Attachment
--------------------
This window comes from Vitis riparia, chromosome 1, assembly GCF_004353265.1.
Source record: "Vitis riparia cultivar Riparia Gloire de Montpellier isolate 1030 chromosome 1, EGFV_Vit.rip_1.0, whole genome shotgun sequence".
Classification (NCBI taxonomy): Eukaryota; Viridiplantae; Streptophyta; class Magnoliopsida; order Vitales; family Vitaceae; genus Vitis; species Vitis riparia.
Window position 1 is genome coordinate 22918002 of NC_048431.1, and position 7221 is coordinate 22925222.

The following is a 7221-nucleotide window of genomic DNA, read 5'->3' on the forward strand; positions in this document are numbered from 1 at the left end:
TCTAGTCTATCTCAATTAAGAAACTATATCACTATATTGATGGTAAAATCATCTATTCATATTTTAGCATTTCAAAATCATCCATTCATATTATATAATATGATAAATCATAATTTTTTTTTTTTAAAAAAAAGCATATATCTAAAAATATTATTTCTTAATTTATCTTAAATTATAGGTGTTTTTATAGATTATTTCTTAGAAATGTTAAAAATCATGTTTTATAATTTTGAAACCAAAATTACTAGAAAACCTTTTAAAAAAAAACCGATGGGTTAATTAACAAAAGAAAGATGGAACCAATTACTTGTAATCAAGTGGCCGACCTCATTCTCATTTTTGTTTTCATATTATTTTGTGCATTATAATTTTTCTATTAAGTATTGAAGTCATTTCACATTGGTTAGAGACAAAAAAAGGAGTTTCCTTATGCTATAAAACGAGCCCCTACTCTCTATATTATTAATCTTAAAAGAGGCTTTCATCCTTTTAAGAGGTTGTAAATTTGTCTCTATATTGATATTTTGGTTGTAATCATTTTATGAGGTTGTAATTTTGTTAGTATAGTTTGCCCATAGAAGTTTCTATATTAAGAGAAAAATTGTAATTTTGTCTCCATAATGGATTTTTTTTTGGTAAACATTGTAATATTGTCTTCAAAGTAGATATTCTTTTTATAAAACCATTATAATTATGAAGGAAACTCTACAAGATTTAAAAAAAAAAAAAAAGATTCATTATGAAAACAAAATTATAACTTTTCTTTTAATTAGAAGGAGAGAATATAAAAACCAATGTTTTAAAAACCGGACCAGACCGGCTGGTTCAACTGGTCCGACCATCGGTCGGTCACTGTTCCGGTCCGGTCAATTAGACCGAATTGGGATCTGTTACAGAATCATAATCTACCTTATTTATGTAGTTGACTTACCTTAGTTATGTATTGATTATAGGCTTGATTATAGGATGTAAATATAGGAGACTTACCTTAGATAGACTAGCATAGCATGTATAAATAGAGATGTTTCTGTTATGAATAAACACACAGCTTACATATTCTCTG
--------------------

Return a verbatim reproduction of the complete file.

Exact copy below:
This window comes from Vitis riparia, chromosome 1, assembly GCF_004353265.1.
Source record: "Vitis riparia cultivar Riparia Gloire de Montpellier isolate 1030 chromosome 1, EGFV_Vit.rip_1.0, whole genome shotgun sequence".
Classification (NCBI taxonomy): Eukaryota; Viridiplantae; Streptophyta; class Magnoliopsida; order Vitales; family Vitaceae; genus Vitis; species Vitis riparia.
Window position 1 is genome coordinate 22918002 of NC_048431.1, and position 7221 is coordinate 22925222.

The following is a 7221-nucleotide window of genomic DNA, read 5'->3' on the forward strand; positions in this document are numbered from 1 at the left end:
TCTAGTCTATCTCAATTAAGAAACTATATCACTATATTGATGGTAAAATCATCTATTCATATTTTAGCATTTCAAAATCATCCATTCATATTATATAATATGATAAATCATAATTTTTTTTTTTTAAAAAAAAGCATATATCTAAAAATATTATTTCTTAATTTATCTTAAATTATAGGTGTTTTTATAGATTATTTCTTAGAAATGTTAAAAATCATGTTTTATAATTTTGAAACCAAAATTACTAGAAAACCTTTTAAAAAAAAACCGATGGGTTAATTAACAAAAGAAAGATGGAACCAATTACTTGTAATCAAGTGGCCGACCTCATTCTCATTTTTGTTTTCATATTATTTTGTGCATTATAATTTTTCTATTAAGTATTGAAGTCATTTCACATTGGTTAGAGACAAAAAAAGGAGTTTCCTTATGCTATAAAACGAGCCCCTACTCTCTATATTATTAATCTTAAAAGAGGCTTTCATCCTTTTAAGAGGTTGTAAATTTGTCTCTATATTGATATTTTGGTTGTAATCATTTTATGAGGTTGTAATTTTGTTAGTATAGTTTGCCCATAGAAGTTTCTATATTAAGAGAAAAATTGTAATTTTGTCTCCATAATGGATTTTTTTTTGGTAAACATTGTAATATTGTCTTCAAAGTAGATATTCTTTTTATAAAACCATTATAATTATGAAGGAAACTCTACAAGATTTAAAAAAAAAAAAAAAGATTCATTATGAAAACAAAATTATAACTTTTCTTTTAATTAGAAGGAGAGAATATAAAAACCAATGTTTTAAAAACCGGACCAGACCGGCTGGTTCAACTGGTCCGACCATCGGTCGGTCACTGTTCCGGTCCGGTCAATTAGACCGAATTGGGATCTGTTACAGAATCATAATCTACCTTATTTATGTAGTTGACTTACCTTAGTTATGTATTGATTATAGGCTTGATTATAGGATGTAAATATAGGAGACTTACCTTAGATAGACTAGCATAGCATGTATAAATAGAGATGTTTCTGTTATGAATAAACACACAGCTTACATATTCTCTG